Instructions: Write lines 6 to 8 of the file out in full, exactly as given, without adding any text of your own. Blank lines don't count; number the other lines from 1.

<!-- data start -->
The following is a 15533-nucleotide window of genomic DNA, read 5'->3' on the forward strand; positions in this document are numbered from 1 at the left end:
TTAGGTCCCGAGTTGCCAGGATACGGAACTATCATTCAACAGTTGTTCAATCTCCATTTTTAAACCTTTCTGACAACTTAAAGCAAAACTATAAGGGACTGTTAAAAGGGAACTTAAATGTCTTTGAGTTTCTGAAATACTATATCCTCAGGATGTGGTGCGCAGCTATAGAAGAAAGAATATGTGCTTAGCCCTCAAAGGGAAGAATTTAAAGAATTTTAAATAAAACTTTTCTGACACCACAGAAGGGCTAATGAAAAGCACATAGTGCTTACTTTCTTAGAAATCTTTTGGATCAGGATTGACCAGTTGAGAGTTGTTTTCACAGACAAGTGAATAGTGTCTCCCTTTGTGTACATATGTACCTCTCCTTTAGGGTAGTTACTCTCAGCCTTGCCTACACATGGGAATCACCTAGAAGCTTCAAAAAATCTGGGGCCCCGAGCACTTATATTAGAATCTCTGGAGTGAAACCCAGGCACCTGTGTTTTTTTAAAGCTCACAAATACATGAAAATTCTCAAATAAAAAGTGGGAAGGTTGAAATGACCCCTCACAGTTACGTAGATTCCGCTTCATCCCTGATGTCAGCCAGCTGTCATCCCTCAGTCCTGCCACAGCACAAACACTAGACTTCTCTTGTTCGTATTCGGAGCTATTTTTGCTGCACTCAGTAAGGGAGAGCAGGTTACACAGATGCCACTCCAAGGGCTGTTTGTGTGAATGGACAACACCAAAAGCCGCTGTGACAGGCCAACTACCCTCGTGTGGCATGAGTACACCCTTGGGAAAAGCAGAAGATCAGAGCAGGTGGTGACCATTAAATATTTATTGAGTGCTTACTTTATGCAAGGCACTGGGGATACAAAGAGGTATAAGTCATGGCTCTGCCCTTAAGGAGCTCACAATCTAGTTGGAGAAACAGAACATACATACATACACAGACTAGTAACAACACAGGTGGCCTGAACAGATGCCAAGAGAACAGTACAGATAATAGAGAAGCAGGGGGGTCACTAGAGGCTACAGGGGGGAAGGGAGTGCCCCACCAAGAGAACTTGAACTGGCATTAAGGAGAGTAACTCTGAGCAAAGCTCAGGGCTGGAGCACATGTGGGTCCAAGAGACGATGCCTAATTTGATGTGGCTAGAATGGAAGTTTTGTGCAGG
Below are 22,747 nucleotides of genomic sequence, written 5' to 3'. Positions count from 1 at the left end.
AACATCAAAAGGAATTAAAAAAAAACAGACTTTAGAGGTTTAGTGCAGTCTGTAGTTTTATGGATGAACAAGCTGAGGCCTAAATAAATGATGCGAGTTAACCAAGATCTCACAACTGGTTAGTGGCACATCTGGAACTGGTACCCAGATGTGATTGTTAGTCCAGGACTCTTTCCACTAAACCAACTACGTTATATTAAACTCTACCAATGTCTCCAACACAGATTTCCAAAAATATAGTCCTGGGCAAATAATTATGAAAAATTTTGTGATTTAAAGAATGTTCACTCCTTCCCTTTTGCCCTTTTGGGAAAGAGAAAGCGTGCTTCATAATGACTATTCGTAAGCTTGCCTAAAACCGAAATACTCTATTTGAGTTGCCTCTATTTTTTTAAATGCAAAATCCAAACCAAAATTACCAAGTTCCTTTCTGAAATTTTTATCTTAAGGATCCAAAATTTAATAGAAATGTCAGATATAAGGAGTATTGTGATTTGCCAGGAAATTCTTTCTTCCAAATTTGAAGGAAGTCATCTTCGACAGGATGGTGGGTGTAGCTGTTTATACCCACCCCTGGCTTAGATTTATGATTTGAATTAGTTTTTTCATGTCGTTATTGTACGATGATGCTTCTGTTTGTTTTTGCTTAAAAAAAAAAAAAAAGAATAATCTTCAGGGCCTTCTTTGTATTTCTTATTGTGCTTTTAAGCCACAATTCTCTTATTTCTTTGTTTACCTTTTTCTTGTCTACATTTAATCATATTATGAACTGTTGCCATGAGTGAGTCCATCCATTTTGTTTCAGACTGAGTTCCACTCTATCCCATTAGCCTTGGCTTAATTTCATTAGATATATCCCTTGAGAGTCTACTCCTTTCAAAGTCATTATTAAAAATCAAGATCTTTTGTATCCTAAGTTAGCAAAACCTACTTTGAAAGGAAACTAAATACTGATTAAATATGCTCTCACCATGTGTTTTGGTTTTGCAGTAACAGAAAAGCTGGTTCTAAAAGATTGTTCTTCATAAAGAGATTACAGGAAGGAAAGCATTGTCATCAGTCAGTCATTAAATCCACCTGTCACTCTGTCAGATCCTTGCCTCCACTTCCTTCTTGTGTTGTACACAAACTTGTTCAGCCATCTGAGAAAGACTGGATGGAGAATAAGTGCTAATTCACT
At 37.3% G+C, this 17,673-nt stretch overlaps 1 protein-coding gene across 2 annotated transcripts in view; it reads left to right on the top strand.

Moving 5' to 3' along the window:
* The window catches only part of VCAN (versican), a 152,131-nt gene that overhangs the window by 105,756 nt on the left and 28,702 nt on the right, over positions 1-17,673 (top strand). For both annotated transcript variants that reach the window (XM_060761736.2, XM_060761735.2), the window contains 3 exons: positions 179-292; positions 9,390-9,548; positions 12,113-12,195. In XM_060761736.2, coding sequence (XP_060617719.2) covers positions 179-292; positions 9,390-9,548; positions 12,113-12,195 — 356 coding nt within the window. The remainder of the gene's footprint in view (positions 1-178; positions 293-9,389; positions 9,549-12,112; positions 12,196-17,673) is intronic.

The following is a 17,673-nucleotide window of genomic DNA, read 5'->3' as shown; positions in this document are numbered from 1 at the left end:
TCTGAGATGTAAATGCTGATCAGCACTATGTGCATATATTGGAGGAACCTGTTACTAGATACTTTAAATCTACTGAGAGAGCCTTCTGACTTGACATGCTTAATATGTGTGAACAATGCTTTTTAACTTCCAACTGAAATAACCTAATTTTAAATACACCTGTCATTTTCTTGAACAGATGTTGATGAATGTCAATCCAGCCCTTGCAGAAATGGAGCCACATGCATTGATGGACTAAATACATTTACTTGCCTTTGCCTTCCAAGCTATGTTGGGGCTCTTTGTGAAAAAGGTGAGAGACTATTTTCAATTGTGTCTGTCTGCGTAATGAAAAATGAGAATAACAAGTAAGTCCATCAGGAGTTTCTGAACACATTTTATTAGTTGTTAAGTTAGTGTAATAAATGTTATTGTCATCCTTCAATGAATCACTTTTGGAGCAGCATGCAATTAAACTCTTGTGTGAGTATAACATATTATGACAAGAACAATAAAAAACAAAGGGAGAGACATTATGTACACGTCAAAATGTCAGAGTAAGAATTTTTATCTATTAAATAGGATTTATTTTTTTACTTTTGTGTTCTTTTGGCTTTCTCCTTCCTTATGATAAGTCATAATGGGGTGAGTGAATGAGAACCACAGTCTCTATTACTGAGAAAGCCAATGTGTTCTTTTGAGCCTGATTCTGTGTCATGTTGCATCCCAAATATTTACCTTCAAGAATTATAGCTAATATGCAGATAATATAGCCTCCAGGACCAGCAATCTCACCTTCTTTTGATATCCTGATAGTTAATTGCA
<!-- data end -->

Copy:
Moving 5' to 3' along the window:
* The window catches only part of VCAN (versican), a 152,131-nt gene that overhangs the window by 105,756 nt on the left and 28,702 nt on the right, over positions 1-17,673 (top strand). For both annotated transcript variants that reach the window (XM_060761736.2, XM_060761735.2), the window contains 3 exons: positions 179-292; positions 9,390-9,548; positions 12,113-12,195. In XM_060761736.2, coding sequence (XP_060617719.2) covers positions 179-292; positions 9,390-9,548; positions 12,113-12,195 — 356 coding nt within the window. The remainder of the gene's footprint in view (positions 1-178; positions 293-9,389; positions 9,549-12,112; positions 12,196-17,673) is intronic.

The following is a 17,673-nucleotide window of genomic DNA, read 5'->3' as shown; positions in this document are numbered from 1 at the left end: